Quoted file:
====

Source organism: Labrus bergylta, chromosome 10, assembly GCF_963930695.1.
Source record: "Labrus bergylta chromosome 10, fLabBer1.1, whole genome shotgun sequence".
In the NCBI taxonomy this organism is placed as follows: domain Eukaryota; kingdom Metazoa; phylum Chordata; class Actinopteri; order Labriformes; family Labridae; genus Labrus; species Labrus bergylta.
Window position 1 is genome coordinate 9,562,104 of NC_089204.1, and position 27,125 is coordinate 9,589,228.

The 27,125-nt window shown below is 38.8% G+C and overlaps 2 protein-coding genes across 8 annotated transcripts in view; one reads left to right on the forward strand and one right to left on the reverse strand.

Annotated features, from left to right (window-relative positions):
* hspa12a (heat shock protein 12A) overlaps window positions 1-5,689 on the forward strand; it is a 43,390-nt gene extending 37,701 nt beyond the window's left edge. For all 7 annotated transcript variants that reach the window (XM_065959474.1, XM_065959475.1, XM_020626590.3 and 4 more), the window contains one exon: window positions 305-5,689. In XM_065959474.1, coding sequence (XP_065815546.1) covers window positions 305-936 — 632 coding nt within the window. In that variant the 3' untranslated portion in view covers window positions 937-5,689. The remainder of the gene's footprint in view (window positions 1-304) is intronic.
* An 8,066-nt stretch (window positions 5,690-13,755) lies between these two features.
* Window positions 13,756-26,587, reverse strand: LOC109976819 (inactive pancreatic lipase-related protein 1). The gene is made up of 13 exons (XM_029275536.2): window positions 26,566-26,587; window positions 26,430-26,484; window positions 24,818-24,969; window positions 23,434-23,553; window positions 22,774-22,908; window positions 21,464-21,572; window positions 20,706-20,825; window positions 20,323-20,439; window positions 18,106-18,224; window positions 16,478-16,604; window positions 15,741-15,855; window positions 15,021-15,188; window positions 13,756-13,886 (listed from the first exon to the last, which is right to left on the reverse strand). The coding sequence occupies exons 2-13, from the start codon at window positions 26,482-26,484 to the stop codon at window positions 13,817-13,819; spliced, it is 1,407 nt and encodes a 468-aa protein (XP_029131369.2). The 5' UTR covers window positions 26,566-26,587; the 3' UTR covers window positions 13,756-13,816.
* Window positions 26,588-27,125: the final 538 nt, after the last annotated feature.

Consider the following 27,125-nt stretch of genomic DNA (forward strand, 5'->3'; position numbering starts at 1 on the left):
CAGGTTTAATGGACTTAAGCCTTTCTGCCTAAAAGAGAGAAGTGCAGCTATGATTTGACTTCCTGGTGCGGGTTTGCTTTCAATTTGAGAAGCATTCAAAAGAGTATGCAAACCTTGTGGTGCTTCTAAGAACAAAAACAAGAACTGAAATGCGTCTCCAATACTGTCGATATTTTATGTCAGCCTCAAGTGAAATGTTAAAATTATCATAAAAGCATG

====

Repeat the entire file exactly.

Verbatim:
Source organism: Labrus bergylta, chromosome 10, assembly GCF_963930695.1.
Source record: "Labrus bergylta chromosome 10, fLabBer1.1, whole genome shotgun sequence".
In the NCBI taxonomy this organism is placed as follows: domain Eukaryota; kingdom Metazoa; phylum Chordata; class Actinopteri; order Labriformes; family Labridae; genus Labrus; species Labrus bergylta.
Window position 1 is genome coordinate 9,562,104 of NC_089204.1, and position 27,125 is coordinate 9,589,228.

The 27,125-nt window shown below is 38.8% G+C and overlaps 2 protein-coding genes across 8 annotated transcripts in view; one reads left to right on the forward strand and one right to left on the reverse strand.

Annotated features, from left to right (window-relative positions):
* hspa12a (heat shock protein 12A) overlaps window positions 1-5,689 on the forward strand; it is a 43,390-nt gene extending 37,701 nt beyond the window's left edge. For all 7 annotated transcript variants that reach the window (XM_065959474.1, XM_065959475.1, XM_020626590.3 and 4 more), the window contains one exon: window positions 305-5,689. In XM_065959474.1, coding sequence (XP_065815546.1) covers window positions 305-936 — 632 coding nt within the window. In that variant the 3' untranslated portion in view covers window positions 937-5,689. The remainder of the gene's footprint in view (window positions 1-304) is intronic.
* An 8,066-nt stretch (window positions 5,690-13,755) lies between these two features.
* Window positions 13,756-26,587, reverse strand: LOC109976819 (inactive pancreatic lipase-related protein 1). The gene is made up of 13 exons (XM_029275536.2): window positions 26,566-26,587; window positions 26,430-26,484; window positions 24,818-24,969; window positions 23,434-23,553; window positions 22,774-22,908; window positions 21,464-21,572; window positions 20,706-20,825; window positions 20,323-20,439; window positions 18,106-18,224; window positions 16,478-16,604; window positions 15,741-15,855; window positions 15,021-15,188; window positions 13,756-13,886 (listed from the first exon to the last, which is right to left on the reverse strand). The coding sequence occupies exons 2-13, from the start codon at window positions 26,482-26,484 to the stop codon at window positions 13,817-13,819; spliced, it is 1,407 nt and encodes a 468-aa protein (XP_029131369.2). The 5' UTR covers window positions 26,566-26,587; the 3' UTR covers window positions 13,756-13,816.
* Window positions 26,588-27,125: the final 538 nt, after the last annotated feature.

Consider the following 27,125-nt stretch of genomic DNA (forward strand, 5'->3'; position numbering starts at 1 on the left):
CAGGTTTAATGGACTTAAGCCTTTCTGCCTAAAAGAGAGAAGTGCAGCTATGATTTGACTTCCTGGTGCGGGTTTGCTTTCAATTTGAGAAGCATTCAAAAGAGTATGCAAACCTTGTGGTGCTTCTAAGAACAAAAACAAGAACTGAAATGCGTCTCCAATACTGTCGATATTTTATGTCAGCCTCAAGTGAAATGTTAAAATTATCATAAAAGCATG